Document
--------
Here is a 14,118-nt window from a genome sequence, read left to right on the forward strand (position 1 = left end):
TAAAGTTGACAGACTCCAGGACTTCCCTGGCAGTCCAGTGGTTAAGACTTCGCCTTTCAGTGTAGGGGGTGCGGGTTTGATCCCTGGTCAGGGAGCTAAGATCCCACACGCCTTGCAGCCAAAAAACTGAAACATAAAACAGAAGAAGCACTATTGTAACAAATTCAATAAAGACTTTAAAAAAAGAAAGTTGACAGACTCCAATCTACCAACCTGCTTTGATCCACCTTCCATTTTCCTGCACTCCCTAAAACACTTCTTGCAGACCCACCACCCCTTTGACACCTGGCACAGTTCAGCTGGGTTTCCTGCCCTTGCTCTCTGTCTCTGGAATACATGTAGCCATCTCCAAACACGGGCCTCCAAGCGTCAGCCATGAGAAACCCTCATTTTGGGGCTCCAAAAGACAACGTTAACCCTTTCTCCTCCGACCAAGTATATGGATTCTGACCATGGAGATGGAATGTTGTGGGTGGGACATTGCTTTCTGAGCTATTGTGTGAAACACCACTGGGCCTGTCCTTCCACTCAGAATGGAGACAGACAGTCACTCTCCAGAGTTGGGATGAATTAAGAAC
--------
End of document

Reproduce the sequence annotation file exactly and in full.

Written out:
Here is a 14,118-nt window from a genome sequence, read left to right on the forward strand (position 1 = left end):
TAAAGTTGACAGACTCCAGGACTTCCCTGGCAGTCCAGTGGTTAAGACTTCGCCTTTCAGTGTAGGGGGTGCGGGTTTGATCCCTGGTCAGGGAGCTAAGATCCCACACGCCTTGCAGCCAAAAAACTGAAACATAAAACAGAAGAAGCACTATTGTAACAAATTCAATAAAGACTTTAAAAAAAGAAAGTTGACAGACTCCAATCTACCAACCTGCTTTGATCCACCTTCCATTTTCCTGCACTCCCTAAAACACTTCTTGCAGACCCACCACCCCTTTGACACCTGGCACAGTTCAGCTGGGTTTCCTGCCCTTGCTCTCTGTCTCTGGAATACATGTAGCCATCTCCAAACACGGGCCTCCAAGCGTCAGCCATGAGAAACCCTCATTTTGGGGCTCCAAAAGACAACGTTAACCCTTTCTCCTCCGACCAAGTATATGGATTCTGACCATGGAGATGGAATGTTGTGGGTGGGACATTGCTTTCTGAGCTATTGTGTGAAACACCACTGGGCCTGTCCTTCCACTCAGAATGGAGACAGACAGTCACTCTCCAGAGTTGGGATGAATTAAGAAC